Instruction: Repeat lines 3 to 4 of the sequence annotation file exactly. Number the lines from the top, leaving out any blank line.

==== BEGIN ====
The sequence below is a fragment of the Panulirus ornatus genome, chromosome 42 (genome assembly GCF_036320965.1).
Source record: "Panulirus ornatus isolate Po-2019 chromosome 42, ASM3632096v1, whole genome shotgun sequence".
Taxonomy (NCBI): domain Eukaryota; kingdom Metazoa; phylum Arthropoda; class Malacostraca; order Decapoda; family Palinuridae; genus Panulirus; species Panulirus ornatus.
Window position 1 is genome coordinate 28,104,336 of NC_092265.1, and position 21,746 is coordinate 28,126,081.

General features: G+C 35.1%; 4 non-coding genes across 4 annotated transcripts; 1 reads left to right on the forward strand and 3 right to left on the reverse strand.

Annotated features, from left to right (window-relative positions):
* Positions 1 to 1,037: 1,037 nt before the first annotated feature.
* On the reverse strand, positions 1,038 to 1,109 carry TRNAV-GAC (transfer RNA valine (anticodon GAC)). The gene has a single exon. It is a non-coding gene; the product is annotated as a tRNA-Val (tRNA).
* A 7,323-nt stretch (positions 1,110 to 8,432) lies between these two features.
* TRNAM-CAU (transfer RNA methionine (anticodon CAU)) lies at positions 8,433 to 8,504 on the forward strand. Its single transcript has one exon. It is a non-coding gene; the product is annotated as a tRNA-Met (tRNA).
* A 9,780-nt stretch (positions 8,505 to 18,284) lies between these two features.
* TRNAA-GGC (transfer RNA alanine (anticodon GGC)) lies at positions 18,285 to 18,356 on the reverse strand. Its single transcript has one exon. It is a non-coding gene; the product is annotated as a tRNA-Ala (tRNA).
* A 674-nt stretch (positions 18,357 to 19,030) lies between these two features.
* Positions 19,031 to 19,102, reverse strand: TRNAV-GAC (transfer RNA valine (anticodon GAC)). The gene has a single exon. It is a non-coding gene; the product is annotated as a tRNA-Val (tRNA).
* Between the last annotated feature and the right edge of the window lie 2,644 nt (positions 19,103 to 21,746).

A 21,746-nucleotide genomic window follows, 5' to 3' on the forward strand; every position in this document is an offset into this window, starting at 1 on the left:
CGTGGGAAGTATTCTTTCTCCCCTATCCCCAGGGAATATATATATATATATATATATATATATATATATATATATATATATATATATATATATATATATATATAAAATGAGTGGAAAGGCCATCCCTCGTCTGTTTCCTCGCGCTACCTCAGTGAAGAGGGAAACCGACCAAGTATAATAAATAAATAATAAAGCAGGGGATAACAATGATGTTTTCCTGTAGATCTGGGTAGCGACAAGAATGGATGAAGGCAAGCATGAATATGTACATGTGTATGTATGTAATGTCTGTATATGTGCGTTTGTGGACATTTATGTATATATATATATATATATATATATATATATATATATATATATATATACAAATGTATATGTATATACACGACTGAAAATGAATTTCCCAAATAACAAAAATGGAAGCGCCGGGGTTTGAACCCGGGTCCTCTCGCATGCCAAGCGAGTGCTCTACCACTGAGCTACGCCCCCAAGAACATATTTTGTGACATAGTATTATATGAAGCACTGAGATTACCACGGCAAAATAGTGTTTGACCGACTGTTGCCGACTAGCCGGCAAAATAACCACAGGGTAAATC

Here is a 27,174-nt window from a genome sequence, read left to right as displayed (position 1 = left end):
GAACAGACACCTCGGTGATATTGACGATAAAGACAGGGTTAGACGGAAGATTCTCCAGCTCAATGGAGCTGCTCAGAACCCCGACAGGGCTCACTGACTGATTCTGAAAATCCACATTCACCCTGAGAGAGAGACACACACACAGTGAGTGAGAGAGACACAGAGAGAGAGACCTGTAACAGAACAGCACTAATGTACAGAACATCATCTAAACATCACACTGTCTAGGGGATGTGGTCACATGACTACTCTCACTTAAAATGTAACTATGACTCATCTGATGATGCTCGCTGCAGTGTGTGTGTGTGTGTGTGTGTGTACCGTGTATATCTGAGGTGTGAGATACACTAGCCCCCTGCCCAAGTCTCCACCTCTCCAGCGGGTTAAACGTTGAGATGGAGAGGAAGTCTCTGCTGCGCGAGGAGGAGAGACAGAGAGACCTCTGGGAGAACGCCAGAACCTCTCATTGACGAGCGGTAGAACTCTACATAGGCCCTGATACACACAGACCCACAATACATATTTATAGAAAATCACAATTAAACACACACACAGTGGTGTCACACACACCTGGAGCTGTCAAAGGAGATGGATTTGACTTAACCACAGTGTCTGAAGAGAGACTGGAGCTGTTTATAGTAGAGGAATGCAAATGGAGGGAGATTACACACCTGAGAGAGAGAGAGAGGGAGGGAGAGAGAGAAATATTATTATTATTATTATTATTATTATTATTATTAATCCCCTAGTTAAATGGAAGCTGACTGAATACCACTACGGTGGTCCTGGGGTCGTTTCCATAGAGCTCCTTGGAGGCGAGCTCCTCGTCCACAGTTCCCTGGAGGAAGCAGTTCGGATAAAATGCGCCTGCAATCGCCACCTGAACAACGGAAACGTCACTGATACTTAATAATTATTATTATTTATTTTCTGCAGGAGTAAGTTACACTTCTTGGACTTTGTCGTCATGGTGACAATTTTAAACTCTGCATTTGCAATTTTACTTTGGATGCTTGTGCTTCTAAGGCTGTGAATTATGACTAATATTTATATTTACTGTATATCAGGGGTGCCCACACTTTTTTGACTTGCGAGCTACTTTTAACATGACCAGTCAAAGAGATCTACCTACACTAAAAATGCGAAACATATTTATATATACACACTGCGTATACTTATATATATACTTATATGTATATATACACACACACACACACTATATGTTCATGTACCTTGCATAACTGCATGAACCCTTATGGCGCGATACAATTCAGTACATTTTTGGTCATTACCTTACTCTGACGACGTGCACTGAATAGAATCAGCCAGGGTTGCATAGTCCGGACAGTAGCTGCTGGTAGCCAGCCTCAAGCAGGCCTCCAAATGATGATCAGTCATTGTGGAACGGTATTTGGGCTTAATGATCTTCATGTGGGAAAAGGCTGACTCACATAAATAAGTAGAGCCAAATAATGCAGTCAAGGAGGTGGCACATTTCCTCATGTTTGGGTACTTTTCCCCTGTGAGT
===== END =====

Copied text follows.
Taxonomy (NCBI): domain Eukaryota; kingdom Metazoa; phylum Arthropoda; class Malacostraca; order Decapoda; family Palinuridae; genus Panulirus; species Panulirus ornatus.
Window position 1 is genome coordinate 28,104,336 of NC_092265.1, and position 21,746 is coordinate 28,126,081.